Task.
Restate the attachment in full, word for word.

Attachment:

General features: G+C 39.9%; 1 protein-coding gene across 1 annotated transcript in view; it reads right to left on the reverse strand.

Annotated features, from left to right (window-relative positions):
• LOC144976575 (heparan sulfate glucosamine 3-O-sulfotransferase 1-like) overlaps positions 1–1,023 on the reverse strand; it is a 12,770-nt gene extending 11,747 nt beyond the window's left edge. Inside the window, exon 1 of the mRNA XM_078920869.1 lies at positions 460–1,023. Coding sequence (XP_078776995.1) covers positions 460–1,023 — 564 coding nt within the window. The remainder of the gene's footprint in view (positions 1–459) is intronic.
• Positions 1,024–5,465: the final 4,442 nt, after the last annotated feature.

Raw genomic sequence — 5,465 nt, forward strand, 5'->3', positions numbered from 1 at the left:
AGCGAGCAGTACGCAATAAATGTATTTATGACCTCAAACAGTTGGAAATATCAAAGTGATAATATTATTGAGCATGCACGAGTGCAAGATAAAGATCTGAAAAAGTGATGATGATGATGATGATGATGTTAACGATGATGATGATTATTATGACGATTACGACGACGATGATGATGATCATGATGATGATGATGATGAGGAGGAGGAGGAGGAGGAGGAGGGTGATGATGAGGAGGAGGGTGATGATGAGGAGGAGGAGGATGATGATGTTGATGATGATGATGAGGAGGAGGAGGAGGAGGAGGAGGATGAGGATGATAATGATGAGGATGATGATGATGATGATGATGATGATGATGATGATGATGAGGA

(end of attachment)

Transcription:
General features: G+C 39.9%; 1 protein-coding gene across 1 annotated transcript in view; it reads right to left on the reverse strand.

Annotated features, from left to right (window-relative positions):
• LOC144976575 (heparan sulfate glucosamine 3-O-sulfotransferase 1-like) overlaps positions 1–1,023 on the reverse strand; it is a 12,770-nt gene extending 11,747 nt beyond the window's left edge. Inside the window, exon 1 of the mRNA XM_078920869.1 lies at positions 460–1,023. Coding sequence (XP_078776995.1) covers positions 460–1,023 — 564 coding nt within the window. The remainder of the gene's footprint in view (positions 1–459) is intronic.
• Positions 1,024–5,465: the final 4,442 nt, after the last annotated feature.

Raw genomic sequence — 5,465 nt, forward strand, 5'->3', positions numbered from 1 at the left:
AGCGAGCAGTACGCAATAAATGTATTTATGACCTCAAACAGTTGGAAATATCAAAGTGATAATATTATTGAGCATGCACGAGTGCAAGATAAAGATCTGAAAAAGTGATGATGATGATGATGATGATGTTAACGATGATGATGATTATTATGACGATTACGACGACGATGATGATGATCATGATGATGATGATGATGAGGAGGAGGAGGAGGAGGAGGAGGGTGATGATGAGGAGGAGGGTGATGATGAGGAGGAGGAGGATGATGATGTTGATGATGATGATGAGGAGGAGGAGGAGGAGGAGGAGGATGAGGATGATAATGATGAGGATGATGATGATGATGATGATGATGATGATGATGATGATGAGGA